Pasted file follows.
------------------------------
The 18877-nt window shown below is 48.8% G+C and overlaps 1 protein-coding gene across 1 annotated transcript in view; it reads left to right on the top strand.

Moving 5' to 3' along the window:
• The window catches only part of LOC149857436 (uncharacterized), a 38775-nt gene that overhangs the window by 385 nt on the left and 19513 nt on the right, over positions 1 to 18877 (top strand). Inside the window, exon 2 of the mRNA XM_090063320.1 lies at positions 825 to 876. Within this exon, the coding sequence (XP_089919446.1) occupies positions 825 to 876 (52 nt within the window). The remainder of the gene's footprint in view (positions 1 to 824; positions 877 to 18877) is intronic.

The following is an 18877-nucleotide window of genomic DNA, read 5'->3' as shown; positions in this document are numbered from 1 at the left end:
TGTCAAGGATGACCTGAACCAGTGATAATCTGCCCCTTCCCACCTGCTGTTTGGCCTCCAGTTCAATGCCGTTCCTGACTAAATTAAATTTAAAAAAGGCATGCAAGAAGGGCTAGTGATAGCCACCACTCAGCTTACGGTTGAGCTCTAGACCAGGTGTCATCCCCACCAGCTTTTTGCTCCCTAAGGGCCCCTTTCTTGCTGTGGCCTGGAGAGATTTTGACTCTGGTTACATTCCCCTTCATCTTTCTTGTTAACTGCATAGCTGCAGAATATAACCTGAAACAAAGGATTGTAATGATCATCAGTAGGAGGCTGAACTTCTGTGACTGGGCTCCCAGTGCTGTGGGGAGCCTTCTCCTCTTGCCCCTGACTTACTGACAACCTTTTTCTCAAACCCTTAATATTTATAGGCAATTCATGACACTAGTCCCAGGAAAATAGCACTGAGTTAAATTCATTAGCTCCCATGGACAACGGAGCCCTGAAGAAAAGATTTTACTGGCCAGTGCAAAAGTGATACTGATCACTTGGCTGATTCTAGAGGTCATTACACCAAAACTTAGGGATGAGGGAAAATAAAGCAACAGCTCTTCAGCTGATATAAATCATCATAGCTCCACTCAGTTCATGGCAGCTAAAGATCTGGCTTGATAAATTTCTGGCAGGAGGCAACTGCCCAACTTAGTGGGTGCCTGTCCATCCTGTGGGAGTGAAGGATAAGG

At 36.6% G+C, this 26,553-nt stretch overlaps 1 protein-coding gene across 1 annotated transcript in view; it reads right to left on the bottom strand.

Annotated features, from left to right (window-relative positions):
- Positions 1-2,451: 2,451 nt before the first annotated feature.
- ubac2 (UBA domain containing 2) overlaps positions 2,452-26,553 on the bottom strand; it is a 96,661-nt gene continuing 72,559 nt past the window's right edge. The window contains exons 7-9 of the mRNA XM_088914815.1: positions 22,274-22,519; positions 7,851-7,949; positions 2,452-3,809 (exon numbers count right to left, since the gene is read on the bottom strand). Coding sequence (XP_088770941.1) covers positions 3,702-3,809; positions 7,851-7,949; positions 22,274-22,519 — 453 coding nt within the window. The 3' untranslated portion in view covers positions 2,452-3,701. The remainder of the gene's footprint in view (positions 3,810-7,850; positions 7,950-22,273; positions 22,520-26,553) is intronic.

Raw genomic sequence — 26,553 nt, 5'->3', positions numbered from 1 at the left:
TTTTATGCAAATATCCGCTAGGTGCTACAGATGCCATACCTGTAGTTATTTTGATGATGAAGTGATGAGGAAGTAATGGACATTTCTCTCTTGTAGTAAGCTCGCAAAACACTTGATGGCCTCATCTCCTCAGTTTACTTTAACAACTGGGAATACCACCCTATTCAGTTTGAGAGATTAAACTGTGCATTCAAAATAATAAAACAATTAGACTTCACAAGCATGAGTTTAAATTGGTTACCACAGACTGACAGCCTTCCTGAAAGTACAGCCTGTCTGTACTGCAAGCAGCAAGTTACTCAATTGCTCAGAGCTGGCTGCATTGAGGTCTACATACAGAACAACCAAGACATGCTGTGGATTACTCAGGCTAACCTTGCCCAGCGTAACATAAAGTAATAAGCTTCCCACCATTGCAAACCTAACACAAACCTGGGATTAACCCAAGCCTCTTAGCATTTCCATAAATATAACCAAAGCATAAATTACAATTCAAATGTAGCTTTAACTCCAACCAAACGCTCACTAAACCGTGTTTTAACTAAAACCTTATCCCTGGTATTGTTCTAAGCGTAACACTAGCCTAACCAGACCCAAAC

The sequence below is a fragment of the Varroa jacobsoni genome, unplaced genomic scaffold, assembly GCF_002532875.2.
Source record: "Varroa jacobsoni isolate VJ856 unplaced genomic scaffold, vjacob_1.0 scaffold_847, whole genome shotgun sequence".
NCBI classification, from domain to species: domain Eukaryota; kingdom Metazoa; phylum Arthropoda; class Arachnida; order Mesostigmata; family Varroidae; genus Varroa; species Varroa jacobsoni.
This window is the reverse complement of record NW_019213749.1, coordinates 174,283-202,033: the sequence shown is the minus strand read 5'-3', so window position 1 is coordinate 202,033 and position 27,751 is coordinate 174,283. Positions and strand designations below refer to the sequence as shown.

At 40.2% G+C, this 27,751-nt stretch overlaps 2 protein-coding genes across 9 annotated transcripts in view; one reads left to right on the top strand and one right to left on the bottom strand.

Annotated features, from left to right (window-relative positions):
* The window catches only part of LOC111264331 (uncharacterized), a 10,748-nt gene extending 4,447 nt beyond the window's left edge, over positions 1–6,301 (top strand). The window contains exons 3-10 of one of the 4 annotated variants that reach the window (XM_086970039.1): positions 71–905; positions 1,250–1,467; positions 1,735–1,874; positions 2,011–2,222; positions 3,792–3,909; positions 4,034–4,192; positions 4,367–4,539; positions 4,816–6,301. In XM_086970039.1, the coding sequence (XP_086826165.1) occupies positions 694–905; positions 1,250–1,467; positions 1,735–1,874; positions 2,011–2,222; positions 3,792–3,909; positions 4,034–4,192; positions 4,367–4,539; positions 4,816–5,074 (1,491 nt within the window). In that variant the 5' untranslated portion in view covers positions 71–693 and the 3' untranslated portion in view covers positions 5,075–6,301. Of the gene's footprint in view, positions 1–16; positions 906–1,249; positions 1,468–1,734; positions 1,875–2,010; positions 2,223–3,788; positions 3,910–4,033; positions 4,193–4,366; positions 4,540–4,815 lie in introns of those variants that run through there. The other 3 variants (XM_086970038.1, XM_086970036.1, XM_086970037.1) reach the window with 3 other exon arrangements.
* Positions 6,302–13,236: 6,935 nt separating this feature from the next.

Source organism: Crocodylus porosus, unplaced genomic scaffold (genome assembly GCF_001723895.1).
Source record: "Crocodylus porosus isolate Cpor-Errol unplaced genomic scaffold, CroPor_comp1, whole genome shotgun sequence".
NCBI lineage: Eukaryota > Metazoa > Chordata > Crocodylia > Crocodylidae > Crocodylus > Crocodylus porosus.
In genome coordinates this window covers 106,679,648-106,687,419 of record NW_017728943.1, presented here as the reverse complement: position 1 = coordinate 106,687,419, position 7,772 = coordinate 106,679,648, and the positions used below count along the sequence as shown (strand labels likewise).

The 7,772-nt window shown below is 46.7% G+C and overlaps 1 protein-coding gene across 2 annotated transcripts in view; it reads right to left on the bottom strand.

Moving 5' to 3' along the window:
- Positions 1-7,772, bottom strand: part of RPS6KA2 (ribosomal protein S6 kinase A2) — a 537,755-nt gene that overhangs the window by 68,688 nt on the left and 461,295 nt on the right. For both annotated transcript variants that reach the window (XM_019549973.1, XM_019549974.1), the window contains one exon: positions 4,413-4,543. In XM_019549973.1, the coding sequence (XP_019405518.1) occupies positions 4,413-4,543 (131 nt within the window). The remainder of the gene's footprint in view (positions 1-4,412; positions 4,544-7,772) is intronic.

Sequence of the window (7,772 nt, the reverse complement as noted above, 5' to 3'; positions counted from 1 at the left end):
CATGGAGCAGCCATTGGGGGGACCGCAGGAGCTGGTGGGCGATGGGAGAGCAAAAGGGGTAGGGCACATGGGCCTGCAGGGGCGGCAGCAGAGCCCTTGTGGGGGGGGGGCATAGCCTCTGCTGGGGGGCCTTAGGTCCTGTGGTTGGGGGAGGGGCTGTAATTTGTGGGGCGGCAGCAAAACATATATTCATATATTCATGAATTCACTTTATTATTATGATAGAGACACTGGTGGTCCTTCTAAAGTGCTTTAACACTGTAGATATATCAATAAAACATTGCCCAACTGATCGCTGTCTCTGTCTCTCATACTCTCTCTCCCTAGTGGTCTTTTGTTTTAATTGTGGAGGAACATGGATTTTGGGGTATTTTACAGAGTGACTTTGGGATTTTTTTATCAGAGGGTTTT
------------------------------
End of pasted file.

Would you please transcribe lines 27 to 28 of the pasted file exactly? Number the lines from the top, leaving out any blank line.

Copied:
Sequence of the window (7,772 nt, the reverse complement as noted above, 5' to 3'; positions counted from 1 at the left end):
CATGGAGCAGCCATTGGGGGGACCGCAGGAGCTGGTGGGCGATGGGAGAGCAAAAGGGGTAGGGCACATGGGCCTGCAGGGGCGGCAGCAGAGCCCTTGTGGGGGGGGGGCATAGCCTCTGCTGGGGGGCCTTAGGTCCTGTGGTTGGGGGAGGGGCTGTAATTTGTGGGGCGGCAGCAAAACATATATTCATATATTCATGAATTCACTTTATTATTATGATAGAGACACTGGTGGTCCTTCTAAAGTGCTTTAACACTGTAGATATATCAATAAAACATTGCCCAACTGATCGCTGTCTCTGTCTCTCATACTCTCTCTCCCTAGTGGTCTTTTGTTTTAATTGTGGAGGAACATGGATTTTGGGGTATTTTACAGAGTGACTTTGGGATTTTTTTATCAGAGGGTTTT